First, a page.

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Aquaculture Environment Interactions

    AEI prepress abstract   -  DOI:

    Relationship between salt use in fish farms and drift of macroinvertebrates in a freshwater stream

    Francisco Encina-Montoya, Luz Boyero, Alan M. Tonin, MarĂ­a Fernanda Aguayo, Carlos Esse, Rolando Vega, Francisco Correa, Carlos Oberti, Jorge Nimptsch*

    *Corresponding author:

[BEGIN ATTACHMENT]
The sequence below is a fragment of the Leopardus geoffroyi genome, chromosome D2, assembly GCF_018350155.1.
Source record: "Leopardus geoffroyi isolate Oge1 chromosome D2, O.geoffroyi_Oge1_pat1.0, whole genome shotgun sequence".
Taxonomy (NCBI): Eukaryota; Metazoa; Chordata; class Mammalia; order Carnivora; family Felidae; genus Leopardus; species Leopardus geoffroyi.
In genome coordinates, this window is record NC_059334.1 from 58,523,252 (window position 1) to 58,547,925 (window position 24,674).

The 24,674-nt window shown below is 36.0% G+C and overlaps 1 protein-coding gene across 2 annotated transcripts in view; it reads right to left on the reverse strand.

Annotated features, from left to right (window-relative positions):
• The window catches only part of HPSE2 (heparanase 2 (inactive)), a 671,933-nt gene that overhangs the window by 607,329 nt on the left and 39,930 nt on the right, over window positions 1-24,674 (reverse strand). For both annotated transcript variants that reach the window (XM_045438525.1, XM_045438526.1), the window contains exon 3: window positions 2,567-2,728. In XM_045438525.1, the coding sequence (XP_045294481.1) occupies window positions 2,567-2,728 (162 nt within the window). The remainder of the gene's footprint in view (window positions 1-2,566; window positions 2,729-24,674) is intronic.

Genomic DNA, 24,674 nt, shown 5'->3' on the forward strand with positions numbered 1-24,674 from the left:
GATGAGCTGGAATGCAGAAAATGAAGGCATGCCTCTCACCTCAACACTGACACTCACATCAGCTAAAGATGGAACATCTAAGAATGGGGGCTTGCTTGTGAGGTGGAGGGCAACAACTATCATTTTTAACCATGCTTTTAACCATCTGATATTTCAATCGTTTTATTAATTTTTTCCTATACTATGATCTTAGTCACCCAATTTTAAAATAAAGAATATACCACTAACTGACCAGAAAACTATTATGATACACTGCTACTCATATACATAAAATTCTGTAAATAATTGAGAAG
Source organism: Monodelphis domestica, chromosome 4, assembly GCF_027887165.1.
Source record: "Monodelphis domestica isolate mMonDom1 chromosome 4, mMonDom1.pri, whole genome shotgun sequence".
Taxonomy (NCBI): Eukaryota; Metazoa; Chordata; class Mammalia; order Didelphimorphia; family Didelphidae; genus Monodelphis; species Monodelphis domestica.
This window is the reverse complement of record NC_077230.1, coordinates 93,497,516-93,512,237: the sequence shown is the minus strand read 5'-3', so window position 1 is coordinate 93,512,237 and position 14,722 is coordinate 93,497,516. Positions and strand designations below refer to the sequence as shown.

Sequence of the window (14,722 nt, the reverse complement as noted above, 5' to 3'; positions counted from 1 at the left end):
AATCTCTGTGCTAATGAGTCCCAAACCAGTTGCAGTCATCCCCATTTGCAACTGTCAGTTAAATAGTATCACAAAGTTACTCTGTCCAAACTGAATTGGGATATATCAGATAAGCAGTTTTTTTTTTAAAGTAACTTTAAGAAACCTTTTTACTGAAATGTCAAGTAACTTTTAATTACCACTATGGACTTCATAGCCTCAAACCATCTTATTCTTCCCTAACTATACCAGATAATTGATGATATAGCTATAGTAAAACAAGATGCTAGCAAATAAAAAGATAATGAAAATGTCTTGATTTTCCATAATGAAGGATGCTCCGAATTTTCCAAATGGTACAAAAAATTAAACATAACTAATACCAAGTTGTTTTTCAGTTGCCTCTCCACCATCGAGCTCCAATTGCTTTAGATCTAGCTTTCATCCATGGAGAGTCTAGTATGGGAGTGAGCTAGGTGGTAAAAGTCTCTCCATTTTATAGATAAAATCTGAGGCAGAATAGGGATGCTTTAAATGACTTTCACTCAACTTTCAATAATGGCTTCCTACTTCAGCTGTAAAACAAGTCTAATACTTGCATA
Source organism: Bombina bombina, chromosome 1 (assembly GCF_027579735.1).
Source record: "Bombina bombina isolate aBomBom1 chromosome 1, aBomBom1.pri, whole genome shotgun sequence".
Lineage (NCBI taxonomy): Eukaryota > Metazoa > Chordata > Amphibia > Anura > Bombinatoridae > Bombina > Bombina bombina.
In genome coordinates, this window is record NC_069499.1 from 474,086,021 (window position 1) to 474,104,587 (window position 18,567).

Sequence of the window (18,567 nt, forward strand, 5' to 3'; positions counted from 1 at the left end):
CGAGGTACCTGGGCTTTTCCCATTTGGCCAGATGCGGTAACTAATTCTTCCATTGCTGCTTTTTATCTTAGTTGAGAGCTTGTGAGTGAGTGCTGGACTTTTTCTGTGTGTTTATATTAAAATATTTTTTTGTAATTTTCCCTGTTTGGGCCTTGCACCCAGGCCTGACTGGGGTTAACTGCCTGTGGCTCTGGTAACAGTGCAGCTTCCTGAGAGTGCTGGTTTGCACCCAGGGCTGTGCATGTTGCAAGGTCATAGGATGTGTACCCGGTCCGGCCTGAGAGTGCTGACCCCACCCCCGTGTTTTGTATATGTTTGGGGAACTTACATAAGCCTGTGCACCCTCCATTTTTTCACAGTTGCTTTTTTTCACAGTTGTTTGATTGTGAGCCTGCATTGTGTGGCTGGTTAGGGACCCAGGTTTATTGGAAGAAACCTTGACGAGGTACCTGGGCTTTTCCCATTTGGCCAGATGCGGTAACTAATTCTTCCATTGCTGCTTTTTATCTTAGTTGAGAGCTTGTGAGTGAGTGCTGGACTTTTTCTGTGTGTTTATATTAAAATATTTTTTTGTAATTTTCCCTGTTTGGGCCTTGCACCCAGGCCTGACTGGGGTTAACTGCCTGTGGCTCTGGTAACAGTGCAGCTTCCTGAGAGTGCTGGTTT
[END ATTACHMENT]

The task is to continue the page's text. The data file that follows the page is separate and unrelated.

ABSTRACT: Salmon fish farms utilize 20–30 t yr-1 salt (NaCl) to prevent and control fungal infections; increasing salinity has potentially adverse effects on freshwater biodiversity and ecosystem functions and services. We studied the effects of fish-farm effluents on benthic macroinvertebrate communities in a northern Patagonian stream (Chile), where the aquatic biota community has not been previously exposed to osmotic stress due to natural low-conductivity conditions. Benthic samples were collected at 3 sites at a land-based salmon aquaculture facility (one located 100 m upstream from the fish-farm effluent, 2 sites located 200 and 400 m downstream from the same effluent, respectively). We found changes in benthic macroinvertebrate communities downstream from the effluent that had higher abundances of tolerant taxa and lower abundances of sensitive taxa, this pattern was related to nutrient and salt concentration in water. We also studied the effects of salinity on macroinvertebrate drift in a mesocosm experiment conducted in recirculating channels, measuring drift of 2 salt-sensitive macroinvertebrates (Andesiops peruvianus and Smicridea annulicornis) after exposure to different salinity pulses fish-farm discharge patterns. Our results demonstrate that (1) fish-farm effluents can alter stream macroinvertebrate community composition and dynamics, and (2) such effects are at least partly driven by high salt concentrations in effluent waters.